“I’m… so… hungry… ” the traveller croaked as he collapsed to the ground after incapacitating all the bandits.
“Thank you so much for helping us.” The mother thanked him as she and her daughter timidly approached him.
“No problem… Just… gimme some food… ” the traveller panted out while laying sprawled on the ground, completely out of energy.
“H-here…” The girl handed the traveller a piece of bread from the lunch they had packed. The traveller’s body instantly shot up. He moved his scarf aside and tore a giant bite out of the bread. The mother and daughter looked bewilderedly at the man as he munched heartily on the bread. It was a stark contrast to his previous state of exhaustion. When they learned he was also headed to Simurgh, they offered him a ride on their wagon.
The man sat with his legs crossed in the wagon as it trundled down the highway to Simurgh. As he sat, he worked away at devouring yet another, larger piece of bread the village girl had handed him.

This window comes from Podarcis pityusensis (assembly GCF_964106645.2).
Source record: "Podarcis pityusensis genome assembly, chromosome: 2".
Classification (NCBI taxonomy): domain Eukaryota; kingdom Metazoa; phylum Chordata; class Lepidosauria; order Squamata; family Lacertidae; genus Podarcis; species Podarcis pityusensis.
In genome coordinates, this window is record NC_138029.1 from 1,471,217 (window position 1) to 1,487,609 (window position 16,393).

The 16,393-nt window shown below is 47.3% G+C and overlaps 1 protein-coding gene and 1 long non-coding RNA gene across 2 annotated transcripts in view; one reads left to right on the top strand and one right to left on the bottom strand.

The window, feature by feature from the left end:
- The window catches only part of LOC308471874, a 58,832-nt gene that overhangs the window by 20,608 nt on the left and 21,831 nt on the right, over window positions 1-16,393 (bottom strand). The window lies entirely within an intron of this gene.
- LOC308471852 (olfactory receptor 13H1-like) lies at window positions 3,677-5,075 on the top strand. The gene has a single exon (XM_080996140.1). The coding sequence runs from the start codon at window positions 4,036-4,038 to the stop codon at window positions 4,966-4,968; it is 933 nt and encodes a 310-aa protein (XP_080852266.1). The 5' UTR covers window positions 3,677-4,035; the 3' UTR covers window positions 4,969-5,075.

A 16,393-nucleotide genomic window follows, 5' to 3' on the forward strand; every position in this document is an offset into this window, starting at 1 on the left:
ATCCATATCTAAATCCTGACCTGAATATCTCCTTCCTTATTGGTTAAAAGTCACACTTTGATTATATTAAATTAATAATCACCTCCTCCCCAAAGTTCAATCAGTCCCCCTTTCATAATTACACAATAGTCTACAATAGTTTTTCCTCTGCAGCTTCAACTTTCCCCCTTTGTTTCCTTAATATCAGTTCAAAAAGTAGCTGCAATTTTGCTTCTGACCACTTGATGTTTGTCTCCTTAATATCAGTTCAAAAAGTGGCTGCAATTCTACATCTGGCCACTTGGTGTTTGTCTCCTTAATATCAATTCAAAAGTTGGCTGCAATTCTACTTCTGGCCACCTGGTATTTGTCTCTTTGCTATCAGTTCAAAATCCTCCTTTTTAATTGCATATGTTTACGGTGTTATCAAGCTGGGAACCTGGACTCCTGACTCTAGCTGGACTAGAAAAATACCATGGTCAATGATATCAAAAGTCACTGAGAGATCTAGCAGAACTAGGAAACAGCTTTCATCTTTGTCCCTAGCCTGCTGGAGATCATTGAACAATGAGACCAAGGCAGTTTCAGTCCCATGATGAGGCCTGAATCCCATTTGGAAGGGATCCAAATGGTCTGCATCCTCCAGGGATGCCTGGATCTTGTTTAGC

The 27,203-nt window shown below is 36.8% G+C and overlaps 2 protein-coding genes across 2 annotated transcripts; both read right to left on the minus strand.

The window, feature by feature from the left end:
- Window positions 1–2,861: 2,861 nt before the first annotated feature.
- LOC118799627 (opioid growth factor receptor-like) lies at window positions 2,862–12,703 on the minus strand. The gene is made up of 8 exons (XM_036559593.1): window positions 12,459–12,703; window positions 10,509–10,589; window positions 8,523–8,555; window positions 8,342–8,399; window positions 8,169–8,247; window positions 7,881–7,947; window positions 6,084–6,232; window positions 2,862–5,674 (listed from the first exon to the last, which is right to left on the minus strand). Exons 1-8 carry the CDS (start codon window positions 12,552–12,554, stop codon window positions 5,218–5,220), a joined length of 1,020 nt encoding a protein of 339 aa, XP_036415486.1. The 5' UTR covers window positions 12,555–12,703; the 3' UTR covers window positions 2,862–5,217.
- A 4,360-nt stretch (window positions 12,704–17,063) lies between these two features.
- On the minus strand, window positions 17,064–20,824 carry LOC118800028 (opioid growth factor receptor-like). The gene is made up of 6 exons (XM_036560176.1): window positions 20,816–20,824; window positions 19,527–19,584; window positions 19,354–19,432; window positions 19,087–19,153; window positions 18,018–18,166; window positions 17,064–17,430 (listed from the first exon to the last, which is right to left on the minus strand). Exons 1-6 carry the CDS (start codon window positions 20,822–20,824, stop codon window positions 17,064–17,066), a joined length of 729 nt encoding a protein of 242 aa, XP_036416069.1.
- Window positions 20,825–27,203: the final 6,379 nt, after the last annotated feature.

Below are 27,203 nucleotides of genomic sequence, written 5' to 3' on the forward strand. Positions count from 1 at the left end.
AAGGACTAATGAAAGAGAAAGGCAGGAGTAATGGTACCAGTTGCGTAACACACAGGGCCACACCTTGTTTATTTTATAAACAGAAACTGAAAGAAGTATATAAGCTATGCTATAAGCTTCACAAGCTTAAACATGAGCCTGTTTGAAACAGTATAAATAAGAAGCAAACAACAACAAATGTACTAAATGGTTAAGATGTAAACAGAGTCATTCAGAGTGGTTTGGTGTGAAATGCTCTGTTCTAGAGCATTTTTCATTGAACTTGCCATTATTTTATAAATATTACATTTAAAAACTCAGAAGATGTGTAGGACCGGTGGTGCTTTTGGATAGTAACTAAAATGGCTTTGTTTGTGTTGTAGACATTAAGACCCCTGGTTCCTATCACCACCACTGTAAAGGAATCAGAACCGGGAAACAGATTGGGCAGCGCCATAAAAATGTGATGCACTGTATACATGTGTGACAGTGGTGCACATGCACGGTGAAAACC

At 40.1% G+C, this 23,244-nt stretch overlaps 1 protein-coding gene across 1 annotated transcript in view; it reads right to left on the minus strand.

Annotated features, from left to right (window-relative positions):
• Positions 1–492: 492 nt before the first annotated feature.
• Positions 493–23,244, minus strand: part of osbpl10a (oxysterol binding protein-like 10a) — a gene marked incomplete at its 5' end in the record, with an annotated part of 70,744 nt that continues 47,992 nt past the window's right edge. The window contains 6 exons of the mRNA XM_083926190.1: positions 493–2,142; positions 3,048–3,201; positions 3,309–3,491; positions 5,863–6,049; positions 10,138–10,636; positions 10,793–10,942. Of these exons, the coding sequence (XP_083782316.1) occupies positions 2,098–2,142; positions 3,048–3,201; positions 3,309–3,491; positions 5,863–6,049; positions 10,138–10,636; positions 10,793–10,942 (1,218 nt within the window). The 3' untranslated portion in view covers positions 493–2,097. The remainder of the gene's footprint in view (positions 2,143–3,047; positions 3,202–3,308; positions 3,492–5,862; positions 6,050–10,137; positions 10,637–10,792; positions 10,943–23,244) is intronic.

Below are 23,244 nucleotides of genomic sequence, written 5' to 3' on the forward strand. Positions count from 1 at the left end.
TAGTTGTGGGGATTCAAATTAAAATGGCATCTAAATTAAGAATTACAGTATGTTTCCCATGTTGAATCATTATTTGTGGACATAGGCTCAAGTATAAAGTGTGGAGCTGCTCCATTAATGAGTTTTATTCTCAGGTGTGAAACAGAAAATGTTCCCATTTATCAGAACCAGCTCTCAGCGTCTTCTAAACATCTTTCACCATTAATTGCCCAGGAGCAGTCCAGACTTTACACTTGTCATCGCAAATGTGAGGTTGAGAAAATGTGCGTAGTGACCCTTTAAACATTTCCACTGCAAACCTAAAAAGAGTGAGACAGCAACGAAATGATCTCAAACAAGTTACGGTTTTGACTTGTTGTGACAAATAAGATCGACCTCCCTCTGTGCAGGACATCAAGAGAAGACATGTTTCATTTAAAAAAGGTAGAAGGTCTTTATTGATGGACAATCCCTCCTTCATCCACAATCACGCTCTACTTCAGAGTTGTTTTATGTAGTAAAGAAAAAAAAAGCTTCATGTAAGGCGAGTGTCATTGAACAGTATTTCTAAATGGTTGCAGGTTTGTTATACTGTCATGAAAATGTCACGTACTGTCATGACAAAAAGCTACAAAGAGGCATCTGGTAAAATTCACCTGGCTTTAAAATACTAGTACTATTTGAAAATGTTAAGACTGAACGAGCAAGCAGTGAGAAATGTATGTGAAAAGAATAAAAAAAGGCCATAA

“Well, gee, *munch munch*. You’ve really helped me out. You even shared your food with me and gave me a ride in your wagon.” Ravenously gulping down the last of the bread, the man beat his chest furiously, trying to help the food go down his throat.
“No, it’s nothing compared to what you’ve done for us. Thank you for saving us.” Seeing the man’s struggle, the girl handed him a canteen of water.
The traveller made a few unintelligible sounds as he snatched the canteen from her hands, and chugged it down.
“Ahh! That was nice. Thanks, lassie,” the traveller said.
The girl smiled in return before going back to holding down the items in the carriage. The comfortable-looking overcoat the village girl wore gave her a certain simple charm that was distinct from that of a city girl.
If I hadn’t stopped the bandits, she’d have definitely been sold.
The girl was only about ten years old. She was quite a bit on the young side, but there was sure to be someone with such… special tastes. The traveller didn’t regret saving them from the bandits, especially since they gave him food.
“Even if we leave right now, the sun’s already setting. Would you like to stay the night at our place? You look quite exhausted from your travels,” the mother offered.
“For real!? I’d really appreciate that! I really thought that I was going to bite the dust back there. Words cannot express my gratitude!” The man bowed so deeply that his head almost hit the floor of the wagon. That elicited a smile from the mother.
“We’re the ones who should feel grateful. If you hadn’t happened to pass by, I don’t know what would have happened. We might have died, or worse, might have been separated from each other.”